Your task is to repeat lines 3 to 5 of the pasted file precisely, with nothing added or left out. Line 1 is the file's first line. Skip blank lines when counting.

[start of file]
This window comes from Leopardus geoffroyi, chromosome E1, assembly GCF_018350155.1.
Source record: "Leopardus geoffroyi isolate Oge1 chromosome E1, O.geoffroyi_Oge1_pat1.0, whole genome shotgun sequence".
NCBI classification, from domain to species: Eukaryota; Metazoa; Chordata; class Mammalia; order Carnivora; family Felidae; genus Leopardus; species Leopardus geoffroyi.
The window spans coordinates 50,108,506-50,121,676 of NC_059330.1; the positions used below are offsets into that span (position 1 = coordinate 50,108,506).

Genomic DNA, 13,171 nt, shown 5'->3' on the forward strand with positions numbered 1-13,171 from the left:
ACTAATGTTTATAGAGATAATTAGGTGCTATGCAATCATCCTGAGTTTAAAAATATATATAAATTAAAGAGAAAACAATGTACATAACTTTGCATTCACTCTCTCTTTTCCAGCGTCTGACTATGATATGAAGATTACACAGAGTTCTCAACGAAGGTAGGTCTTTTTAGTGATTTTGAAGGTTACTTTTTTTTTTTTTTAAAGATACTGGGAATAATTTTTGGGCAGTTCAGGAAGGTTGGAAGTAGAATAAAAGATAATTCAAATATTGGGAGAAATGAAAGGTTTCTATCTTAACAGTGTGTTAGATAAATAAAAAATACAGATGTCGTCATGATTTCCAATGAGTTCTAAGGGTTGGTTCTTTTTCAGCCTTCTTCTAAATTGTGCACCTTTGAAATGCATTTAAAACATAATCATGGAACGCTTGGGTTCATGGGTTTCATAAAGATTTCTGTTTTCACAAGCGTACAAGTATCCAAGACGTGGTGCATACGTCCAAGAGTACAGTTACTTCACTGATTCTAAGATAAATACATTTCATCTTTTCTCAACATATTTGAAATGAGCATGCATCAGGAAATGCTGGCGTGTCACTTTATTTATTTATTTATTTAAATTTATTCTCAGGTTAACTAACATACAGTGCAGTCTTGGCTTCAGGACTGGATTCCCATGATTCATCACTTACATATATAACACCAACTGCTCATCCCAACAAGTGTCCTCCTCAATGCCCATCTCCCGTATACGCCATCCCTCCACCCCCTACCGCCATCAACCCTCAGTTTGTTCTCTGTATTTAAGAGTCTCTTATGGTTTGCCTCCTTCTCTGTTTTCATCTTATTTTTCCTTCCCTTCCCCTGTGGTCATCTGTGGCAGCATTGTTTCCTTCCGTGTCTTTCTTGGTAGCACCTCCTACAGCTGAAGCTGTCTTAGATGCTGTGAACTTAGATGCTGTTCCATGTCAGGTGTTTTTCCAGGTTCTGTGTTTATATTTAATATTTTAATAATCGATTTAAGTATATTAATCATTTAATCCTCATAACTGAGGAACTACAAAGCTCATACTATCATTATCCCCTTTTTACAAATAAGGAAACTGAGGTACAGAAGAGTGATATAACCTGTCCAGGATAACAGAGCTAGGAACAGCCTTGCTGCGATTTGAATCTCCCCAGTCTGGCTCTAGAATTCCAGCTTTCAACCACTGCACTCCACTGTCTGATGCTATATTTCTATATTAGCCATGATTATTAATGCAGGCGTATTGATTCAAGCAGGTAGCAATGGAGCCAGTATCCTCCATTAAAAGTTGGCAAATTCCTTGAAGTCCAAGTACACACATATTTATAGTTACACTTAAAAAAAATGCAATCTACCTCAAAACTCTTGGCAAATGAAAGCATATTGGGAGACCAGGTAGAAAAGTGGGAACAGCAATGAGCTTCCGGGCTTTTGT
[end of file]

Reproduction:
NCBI classification, from domain to species: Eukaryota; Metazoa; Chordata; class Mammalia; order Carnivora; family Felidae; genus Leopardus; species Leopardus geoffroyi.
The window spans coordinates 50,108,506-50,121,676 of NC_059330.1; the positions used below are offsets into that span (position 1 = coordinate 50,108,506).

Genomic DNA, 13,171 nt, shown 5'->3' on the forward strand with positions numbered 1-13,171 from the left: